# Re: some of the reason why energy and power definitions are confusing

```Original poster: Chris Roberts <quezacotl_14000000000000-at-yahoo-dot-com>

Hi there,

Okay, I hate to delve even deeper into this, but volts and amperes and
coulombs are all arbatrary units used to describe something. You could
assign an ampere as coulomb/minutes, and it would describe the same thing,
but would just be 1/60th the current of our standard ampere. You could also
assign a coulomb as the number of electrons moving through a conductor at
one amp for one minute, although the actual number of electrons would be 60
times greater. Sooo... what point do I have about tesla coils? Hang on,
almost there... We have at least came to a standard unit of measuring a
certain amount of electrons (coulombs) moving through a conductor in a
certain amount of time (seconds, and thus, amperes) at a certain electric
potential (volts) which works out to be a measurement of power (watts). All
of this amounts to having a standard unit to give a comparison to in order
to explain observed events. (the breaker tripping or the wires in the h!
ouse melting) Now, when you are running your coil, and the breaker doesn't
trip, you know that you are running some current at a standard voltage, and
that current doesn't amount to the current limit dictated by the breaker.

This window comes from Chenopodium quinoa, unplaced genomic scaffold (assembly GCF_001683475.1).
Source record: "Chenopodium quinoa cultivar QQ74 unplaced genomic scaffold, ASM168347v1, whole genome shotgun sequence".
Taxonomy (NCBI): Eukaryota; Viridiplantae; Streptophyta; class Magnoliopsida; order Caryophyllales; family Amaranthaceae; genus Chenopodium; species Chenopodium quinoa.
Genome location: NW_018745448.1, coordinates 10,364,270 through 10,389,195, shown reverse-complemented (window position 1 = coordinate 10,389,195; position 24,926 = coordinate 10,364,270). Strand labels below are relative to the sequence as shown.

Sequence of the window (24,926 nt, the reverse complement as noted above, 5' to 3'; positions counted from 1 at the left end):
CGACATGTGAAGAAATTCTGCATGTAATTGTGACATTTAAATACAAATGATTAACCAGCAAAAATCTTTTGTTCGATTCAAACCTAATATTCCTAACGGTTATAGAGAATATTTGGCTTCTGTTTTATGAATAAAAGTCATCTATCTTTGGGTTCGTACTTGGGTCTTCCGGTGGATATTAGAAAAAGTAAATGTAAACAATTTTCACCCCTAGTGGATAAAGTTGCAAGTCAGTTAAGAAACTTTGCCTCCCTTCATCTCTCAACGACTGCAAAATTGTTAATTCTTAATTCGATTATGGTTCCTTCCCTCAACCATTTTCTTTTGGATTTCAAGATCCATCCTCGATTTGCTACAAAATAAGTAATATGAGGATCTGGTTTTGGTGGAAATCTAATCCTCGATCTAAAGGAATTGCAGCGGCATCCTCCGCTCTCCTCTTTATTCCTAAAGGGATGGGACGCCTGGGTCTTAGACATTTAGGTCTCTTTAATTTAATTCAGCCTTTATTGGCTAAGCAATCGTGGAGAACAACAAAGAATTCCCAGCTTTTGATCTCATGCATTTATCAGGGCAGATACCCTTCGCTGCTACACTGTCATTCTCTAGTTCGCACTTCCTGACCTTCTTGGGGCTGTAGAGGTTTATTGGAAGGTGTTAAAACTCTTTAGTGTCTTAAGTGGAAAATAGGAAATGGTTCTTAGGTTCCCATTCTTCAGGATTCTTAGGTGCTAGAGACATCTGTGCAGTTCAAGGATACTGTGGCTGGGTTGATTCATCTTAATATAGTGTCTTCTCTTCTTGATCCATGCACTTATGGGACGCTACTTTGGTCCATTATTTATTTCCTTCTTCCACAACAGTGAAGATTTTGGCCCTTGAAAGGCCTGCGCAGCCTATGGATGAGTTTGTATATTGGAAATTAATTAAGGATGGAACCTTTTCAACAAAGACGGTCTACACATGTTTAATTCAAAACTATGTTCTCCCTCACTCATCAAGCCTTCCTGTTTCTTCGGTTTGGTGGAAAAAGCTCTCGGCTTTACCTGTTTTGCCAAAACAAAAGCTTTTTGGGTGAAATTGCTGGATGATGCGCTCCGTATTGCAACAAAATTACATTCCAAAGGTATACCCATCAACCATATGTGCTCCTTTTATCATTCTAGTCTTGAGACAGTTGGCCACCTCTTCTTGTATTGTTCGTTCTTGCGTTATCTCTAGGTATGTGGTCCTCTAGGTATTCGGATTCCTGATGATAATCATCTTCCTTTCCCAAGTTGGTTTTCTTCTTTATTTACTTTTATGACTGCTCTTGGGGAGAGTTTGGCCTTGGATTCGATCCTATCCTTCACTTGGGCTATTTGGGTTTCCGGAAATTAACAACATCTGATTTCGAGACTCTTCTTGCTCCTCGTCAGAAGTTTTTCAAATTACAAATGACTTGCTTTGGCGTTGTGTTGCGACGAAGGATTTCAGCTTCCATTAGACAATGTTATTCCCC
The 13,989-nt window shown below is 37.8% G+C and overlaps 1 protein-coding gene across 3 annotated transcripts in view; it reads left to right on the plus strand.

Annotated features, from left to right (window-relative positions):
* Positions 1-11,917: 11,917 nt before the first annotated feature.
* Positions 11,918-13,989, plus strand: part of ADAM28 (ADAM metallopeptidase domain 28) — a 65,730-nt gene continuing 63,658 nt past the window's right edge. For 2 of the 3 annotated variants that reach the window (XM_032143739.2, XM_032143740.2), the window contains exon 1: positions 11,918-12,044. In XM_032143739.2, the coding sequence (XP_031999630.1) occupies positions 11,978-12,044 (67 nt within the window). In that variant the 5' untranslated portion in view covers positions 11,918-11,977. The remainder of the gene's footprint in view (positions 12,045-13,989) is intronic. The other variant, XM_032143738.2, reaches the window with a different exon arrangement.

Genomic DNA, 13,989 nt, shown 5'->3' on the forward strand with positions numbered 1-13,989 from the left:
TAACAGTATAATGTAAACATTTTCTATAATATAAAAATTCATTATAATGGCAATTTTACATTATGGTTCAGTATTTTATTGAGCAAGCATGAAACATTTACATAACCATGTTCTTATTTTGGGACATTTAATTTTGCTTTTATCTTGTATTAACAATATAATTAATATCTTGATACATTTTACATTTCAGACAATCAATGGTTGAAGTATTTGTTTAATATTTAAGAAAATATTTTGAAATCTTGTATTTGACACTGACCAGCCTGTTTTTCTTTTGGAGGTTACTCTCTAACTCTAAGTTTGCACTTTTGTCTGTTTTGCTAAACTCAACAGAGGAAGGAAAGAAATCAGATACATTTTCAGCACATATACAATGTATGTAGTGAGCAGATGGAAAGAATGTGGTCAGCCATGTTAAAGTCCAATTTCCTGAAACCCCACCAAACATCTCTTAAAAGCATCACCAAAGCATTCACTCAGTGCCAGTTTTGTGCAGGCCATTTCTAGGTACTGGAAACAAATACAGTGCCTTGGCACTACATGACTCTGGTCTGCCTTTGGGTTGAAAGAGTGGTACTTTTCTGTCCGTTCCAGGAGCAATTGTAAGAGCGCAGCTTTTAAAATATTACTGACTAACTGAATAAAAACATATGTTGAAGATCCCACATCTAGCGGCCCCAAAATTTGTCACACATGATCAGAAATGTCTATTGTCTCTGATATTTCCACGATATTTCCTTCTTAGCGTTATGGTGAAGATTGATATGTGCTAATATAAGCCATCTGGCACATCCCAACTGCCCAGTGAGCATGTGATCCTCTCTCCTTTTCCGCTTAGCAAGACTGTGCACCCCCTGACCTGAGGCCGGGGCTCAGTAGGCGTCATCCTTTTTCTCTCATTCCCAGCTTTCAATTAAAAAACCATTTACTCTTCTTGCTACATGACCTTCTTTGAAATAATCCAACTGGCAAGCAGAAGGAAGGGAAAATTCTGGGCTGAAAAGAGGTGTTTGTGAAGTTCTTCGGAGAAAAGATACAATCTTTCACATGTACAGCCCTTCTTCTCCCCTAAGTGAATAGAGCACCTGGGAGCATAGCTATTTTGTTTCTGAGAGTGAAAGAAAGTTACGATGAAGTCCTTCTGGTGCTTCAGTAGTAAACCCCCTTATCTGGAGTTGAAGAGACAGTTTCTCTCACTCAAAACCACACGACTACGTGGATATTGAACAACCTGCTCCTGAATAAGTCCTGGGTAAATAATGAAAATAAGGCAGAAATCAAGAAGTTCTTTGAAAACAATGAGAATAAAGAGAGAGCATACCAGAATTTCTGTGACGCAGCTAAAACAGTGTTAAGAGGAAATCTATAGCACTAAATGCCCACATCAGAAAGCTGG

So you talk about that current in a unit everybody else will understand,
and since you can say the same about wattage, you then reach an equal
ground (watts) which is easy to measure and explain for comparing coil
efficency.
(Now, current does rely on time, which is relative to the velocity of the
body moving through the 4 dimensions so we may have to factor the
relativistic equations into john freau's equation. Now if the earth is
rotating at 463m/s at the equator (you may have to factor in latitude) and
revolving the sun at 29,847m/s and the sun is moving throuought the galaxy
at 217,215m/s we get a total of 247,525m/s (Now, this is assuming you are
rotating with the earth at the fastest point of rotation and the same goes
for the orbit of the earth while traveling with the sun) Now, we apply the
relativistic equation of time dilation: T = t0 / sqrroot(1-v^2/c^2) Where:
T = time interval on clock in relative motion
t0 = time interval on clock at rest (One second, in this case)
v = speed of relative motion
c = speed of light (3 * 10^8m/s)
So for every second someone at the galatic center runs their coil, we run
it .00000034 seconds longer! So make sure you factor that into your
effeciency of your coil when you are talking to somebody "out there"!) =P

-Chris

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